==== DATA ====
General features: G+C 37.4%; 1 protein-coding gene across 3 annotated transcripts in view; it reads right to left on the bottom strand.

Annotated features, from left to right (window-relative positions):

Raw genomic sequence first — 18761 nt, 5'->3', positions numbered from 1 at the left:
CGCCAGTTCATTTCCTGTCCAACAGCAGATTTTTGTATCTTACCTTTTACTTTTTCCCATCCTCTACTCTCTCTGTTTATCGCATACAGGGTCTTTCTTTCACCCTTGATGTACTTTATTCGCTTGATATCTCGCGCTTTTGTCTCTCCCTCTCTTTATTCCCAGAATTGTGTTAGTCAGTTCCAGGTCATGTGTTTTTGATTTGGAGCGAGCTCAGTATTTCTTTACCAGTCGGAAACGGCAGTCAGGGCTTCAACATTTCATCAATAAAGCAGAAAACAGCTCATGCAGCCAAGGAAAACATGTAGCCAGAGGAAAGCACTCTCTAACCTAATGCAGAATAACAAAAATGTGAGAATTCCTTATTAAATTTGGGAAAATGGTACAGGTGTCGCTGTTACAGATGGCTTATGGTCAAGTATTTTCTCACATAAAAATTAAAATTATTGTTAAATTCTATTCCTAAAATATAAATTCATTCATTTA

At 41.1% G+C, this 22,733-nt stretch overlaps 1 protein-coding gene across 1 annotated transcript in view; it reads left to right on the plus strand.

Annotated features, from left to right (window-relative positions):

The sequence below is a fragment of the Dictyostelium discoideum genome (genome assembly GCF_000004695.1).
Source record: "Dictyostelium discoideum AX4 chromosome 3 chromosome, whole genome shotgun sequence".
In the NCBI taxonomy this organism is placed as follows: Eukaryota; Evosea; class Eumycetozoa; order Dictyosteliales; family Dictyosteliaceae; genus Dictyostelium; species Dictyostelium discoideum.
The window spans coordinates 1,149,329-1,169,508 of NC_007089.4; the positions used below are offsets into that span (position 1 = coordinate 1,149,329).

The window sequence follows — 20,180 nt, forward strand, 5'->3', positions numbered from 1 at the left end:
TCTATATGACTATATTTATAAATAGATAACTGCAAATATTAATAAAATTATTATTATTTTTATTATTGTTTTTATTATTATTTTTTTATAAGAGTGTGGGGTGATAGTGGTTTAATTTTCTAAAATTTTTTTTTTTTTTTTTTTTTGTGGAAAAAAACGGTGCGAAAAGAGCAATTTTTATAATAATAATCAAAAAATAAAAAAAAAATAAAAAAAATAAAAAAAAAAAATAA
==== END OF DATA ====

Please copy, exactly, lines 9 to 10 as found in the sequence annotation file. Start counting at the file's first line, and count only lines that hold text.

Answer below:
In the NCBI taxonomy this organism is placed as follows: Eukaryota; Evosea; class Eumycetozoa; order Dictyosteliales; family Dictyosteliaceae; genus Dictyostelium; species Dictyostelium discoideum.
The window spans coordinates 1,149,329-1,169,508 of NC_007089.4; the positions used below are offsets into that span (position 1 = coordinate 1,149,329).